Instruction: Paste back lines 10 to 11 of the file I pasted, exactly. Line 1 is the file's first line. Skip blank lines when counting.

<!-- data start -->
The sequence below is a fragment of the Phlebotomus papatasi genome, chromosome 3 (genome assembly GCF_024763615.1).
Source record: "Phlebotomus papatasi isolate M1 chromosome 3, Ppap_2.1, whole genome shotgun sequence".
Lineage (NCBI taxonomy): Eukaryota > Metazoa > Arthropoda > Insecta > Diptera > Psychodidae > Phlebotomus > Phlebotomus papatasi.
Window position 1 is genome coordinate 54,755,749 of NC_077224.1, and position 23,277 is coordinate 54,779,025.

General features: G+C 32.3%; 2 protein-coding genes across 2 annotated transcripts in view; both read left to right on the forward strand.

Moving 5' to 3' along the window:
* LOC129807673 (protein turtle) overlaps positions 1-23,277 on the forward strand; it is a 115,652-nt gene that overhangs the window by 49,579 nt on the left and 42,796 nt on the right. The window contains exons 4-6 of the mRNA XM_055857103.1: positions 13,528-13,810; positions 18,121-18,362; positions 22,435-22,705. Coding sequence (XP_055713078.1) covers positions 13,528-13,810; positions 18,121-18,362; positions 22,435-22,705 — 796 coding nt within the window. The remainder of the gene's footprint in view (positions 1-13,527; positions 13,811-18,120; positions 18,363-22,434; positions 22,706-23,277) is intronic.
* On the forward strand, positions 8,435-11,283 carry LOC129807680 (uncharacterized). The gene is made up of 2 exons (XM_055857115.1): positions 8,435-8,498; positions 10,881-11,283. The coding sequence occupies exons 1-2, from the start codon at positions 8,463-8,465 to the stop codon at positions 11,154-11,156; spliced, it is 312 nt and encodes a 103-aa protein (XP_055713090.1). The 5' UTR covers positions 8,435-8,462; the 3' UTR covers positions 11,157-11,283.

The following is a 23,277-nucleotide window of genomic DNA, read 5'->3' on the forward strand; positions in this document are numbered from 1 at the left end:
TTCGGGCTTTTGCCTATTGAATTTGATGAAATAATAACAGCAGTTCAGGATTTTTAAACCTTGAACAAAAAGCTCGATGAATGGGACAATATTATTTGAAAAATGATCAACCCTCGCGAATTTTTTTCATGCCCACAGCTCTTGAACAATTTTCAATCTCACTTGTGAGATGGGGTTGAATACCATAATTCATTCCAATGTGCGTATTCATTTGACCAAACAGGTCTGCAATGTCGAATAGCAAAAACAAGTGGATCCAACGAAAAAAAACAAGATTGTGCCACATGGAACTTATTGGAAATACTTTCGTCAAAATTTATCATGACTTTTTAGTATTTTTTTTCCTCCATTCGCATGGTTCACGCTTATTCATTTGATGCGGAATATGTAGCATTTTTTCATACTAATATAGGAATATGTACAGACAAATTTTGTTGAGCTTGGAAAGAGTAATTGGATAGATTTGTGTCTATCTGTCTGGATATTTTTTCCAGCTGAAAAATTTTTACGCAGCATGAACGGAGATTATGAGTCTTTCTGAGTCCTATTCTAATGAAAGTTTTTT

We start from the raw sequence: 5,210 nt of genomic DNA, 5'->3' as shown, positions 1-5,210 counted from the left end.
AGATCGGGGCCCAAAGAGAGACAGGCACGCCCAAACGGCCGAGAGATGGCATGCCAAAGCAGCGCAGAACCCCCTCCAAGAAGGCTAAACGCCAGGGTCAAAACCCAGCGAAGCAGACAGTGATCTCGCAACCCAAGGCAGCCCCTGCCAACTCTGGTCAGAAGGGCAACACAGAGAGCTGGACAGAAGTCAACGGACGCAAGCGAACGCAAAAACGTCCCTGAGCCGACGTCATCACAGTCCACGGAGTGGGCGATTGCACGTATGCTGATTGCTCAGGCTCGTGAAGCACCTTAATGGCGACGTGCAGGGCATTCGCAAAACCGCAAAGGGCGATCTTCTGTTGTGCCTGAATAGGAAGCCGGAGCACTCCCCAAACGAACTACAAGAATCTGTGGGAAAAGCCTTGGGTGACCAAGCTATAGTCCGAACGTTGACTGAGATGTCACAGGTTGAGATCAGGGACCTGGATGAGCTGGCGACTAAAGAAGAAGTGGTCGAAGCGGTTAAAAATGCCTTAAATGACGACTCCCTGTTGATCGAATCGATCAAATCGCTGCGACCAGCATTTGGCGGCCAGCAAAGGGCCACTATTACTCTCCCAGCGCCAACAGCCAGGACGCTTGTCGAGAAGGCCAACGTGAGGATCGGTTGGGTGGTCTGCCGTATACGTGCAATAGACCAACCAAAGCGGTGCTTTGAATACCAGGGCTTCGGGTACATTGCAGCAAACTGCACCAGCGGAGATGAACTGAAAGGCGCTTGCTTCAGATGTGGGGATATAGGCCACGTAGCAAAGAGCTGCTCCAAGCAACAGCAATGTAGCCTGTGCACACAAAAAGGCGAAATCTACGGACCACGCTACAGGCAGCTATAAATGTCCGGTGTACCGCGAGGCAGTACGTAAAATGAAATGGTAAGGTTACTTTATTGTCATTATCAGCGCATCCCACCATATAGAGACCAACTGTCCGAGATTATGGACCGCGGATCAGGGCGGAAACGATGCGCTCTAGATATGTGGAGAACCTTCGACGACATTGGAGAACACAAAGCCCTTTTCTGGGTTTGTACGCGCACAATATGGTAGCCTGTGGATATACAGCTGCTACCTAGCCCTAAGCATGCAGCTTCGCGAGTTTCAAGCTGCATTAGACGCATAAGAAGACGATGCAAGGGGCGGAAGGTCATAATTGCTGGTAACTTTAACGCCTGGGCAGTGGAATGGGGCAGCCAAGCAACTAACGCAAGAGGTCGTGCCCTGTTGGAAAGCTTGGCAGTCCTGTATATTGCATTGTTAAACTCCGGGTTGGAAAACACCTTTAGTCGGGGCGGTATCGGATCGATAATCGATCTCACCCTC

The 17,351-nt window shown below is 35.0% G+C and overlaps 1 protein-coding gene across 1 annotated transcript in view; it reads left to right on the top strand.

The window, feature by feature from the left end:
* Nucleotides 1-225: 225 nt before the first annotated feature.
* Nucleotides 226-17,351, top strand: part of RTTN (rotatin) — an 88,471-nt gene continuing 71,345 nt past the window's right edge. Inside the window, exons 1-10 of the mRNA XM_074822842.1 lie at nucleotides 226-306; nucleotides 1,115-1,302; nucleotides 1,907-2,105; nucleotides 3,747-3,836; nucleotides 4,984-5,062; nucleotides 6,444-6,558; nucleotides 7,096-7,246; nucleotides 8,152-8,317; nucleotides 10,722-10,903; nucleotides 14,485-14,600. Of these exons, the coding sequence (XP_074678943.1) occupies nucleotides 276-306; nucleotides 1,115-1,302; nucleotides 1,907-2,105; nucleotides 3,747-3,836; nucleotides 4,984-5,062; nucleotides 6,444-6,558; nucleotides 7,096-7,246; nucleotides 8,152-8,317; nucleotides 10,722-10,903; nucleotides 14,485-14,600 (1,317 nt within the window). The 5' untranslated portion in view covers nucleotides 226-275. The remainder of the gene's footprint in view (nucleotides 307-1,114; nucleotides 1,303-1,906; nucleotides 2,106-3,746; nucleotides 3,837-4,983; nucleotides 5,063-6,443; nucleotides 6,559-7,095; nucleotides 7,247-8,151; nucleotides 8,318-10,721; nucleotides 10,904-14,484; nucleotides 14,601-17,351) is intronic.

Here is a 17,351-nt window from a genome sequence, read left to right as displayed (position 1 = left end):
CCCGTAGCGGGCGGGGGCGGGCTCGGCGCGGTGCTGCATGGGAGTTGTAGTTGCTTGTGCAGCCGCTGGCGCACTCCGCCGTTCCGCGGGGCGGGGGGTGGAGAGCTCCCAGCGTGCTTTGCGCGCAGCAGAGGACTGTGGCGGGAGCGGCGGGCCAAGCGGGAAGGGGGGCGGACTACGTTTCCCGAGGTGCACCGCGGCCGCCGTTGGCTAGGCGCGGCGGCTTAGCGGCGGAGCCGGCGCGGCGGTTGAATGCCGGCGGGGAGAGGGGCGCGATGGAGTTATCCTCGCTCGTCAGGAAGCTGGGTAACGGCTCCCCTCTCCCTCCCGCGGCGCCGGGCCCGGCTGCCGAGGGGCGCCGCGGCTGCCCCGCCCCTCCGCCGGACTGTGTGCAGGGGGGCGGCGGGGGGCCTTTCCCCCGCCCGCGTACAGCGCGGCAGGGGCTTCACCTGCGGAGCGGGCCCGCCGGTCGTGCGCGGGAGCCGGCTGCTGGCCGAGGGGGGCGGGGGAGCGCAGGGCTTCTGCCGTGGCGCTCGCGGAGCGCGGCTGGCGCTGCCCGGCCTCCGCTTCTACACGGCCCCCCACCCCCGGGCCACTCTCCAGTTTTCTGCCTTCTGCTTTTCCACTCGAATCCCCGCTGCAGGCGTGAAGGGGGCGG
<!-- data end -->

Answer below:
TTCGGGCTTTTGCCTATTGAATTTGATGAAATAATAACAGCAGTTCAGGATTTTTAAACCTTGAACAAAAAGCTCGATGAATGGGACAATATTATTTGAAAAATGATCAACCCTCGCGAATTTTTTTCATGCCCACAGCTCTTGAACAATTTTCAATCTCACTTGTGAGATGGGGTTGAATACCATAATTCATTCCAATGTGCGTATTCATTTGACCAAACAGGTCTGCAATGTCGAATAGCAAAAACAAGTGGATCCAACGAAAAAAAACAAGATTGTGCCACATGGAACTTATTGGAAATACTTTCGTCAAAATTTATCATGACTTTTTAGTATTTTTTTTCCTCCATTCGCATGGTTCACGCTTATTCATTTGATGCGGAATATGTAGCATTTTTTCATACTAATATAGGAATATGTACAGACAAATTTTGTTGAGCTTGGAAAGAGTAATTGGATAGATTTGTGTCTATCTGTCTGGATATTTTTTCCAGCTGAAAAATTTTTACGCAGCATGAACGGAGATTATGAGTCTTTCTGAGTCCTATTCTAATGAAAGTTTTTT

We start from the raw sequence: 5,210 nt of genomic DNA, 5'->3' as shown, positions 1-5,210 counted from the left end.